Monday, August 09, 2004

What makes for good research?

Claim 1: Any strong paper should possess at least some of the following characteristics:
  • Solve a significant/important problem (such as being of practical relevance, having a broad impact, solving a long-standing problem)
  • Come up with a significant conjecture (whose solution would be important)
  • Use a sophisticated/surprising solution method
  • Say something non-obvious/counter-intuitive
  • Correct a popular misconception
  • Shed new light/initiate a new line of research
  • Demonstrate significant improvement over state of the art
  • Make a valuable contribution to further research (e.g. present new metrics/models, provide new experimental data, present observations that clearly merit further study)
  • Present convincing results (e.g. by validating simplified analysis with realistic experiments)

Claim 2: the following features are must-haves in a good paper:

  • Demonstrate thoroughness and effort
  • Be technically rigorous
  • Present material in a clear, compelling manner
It would be nice to have some kind of a checklist like the above when writing a paper, to gauge its quality for oneself before submitting it for external review...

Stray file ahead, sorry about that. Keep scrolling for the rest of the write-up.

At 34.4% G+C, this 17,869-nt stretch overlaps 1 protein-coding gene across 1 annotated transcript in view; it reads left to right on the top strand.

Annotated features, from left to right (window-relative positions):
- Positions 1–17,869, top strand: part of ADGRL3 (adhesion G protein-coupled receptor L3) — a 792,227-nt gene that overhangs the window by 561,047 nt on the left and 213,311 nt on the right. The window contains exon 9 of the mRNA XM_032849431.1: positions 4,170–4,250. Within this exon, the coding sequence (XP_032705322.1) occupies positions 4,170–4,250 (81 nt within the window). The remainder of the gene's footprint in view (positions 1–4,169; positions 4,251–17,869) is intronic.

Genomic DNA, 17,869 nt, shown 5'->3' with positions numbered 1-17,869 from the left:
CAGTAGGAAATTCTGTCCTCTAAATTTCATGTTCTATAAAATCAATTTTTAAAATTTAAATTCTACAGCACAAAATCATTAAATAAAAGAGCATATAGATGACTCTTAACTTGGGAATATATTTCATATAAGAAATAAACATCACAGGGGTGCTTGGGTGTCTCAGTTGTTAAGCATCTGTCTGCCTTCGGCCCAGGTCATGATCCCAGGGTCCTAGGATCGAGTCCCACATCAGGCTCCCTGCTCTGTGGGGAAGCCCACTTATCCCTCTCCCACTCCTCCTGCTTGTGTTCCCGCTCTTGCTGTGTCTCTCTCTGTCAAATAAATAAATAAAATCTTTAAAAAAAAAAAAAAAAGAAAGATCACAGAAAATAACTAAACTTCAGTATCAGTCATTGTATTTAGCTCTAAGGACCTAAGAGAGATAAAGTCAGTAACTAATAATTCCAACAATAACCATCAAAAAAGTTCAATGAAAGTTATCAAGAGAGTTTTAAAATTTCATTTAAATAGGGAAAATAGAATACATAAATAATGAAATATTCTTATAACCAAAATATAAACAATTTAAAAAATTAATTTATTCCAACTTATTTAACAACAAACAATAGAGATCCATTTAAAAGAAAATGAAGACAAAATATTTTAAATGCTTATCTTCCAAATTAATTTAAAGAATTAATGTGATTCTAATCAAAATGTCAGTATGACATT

Tuesday, August 03, 2004

Building Knowledge, Together

"In the long history of humankind (and animalkind, too) those who learned to collaborate and improvise most effectively have prevailed." - Charles Darwin

Even a casual glance over my publication list will reveal that I am a great believer in both intra and inter-disciplinary research collaborations. In my first two years as an assistant professor, I have actively developed collaborations with a number of faculty members in several departments/institutes at USC: Electrical Engineering, Computer Science, Information Sciences Institute, Industrial and Systems Engineering. My collaborators span a wide range of disciplines and perspectives including experimental networking, signal processing, optimization, data management, distributed computing, and algorithms. My own research focus is on applying theoretical techniques (including modeling, performance analysis, and algorithms) for practical problems in sensor networks.

In nearly every case, I have found that the complementary nature of interests between my collaborators and me has yielded interesting new problems and helped to bring relevant techniques to bear on such problems. For instance working with more experimental colleagues I am able to understand practical considerations and determine what empirical observations need to be better understood through modeling and analysis. At other times I help translate practical problems into a formal setting so that I can work with colleagues who have expertise in particular relevant theoretical tools (e.g. estimation theory/randomized graphs/network flow optimization) to develop solutions for them.